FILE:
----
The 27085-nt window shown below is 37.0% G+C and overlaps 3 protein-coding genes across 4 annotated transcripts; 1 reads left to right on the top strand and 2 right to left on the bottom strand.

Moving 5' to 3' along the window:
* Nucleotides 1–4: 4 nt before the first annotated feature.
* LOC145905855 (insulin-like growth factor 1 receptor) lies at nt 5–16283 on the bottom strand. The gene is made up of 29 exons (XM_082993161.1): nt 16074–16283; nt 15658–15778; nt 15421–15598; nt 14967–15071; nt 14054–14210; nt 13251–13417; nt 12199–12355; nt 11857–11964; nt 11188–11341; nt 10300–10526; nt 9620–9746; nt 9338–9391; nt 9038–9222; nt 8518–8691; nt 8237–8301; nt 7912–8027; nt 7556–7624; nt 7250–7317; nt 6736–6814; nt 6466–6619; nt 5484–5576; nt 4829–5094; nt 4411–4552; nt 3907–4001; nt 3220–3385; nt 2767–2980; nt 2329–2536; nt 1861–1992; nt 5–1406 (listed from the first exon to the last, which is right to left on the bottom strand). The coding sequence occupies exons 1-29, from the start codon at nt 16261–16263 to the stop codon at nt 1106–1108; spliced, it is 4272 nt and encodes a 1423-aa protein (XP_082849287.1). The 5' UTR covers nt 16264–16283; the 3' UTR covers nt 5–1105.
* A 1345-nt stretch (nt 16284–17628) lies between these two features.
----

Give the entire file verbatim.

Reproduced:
The 27085-nt window shown below is 37.0% G+C and overlaps 3 protein-coding genes across 4 annotated transcripts; 1 reads left to right on the top strand and 2 right to left on the bottom strand.

Moving 5' to 3' along the window:
* Nucleotides 1–4: 4 nt before the first annotated feature.
* LOC145905855 (insulin-like growth factor 1 receptor) lies at nt 5–16283 on the bottom strand. The gene is made up of 29 exons (XM_082993161.1): nt 16074–16283; nt 15658–15778; nt 15421–15598; nt 14967–15071; nt 14054–14210; nt 13251–13417; nt 12199–12355; nt 11857–11964; nt 11188–11341; nt 10300–10526; nt 9620–9746; nt 9338–9391; nt 9038–9222; nt 8518–8691; nt 8237–8301; nt 7912–8027; nt 7556–7624; nt 7250–7317; nt 6736–6814; nt 6466–6619; nt 5484–5576; nt 4829–5094; nt 4411–4552; nt 3907–4001; nt 3220–3385; nt 2767–2980; nt 2329–2536; nt 1861–1992; nt 5–1406 (listed from the first exon to the last, which is right to left on the bottom strand). The coding sequence occupies exons 1-29, from the start codon at nt 16261–16263 to the stop codon at nt 1106–1108; spliced, it is 4272 nt and encodes a 1423-aa protein (XP_082849287.1). The 5' UTR covers nt 16264–16283; the 3' UTR covers nt 5–1105.
* A 1345-nt stretch (nt 16284–17628) lies between these two features.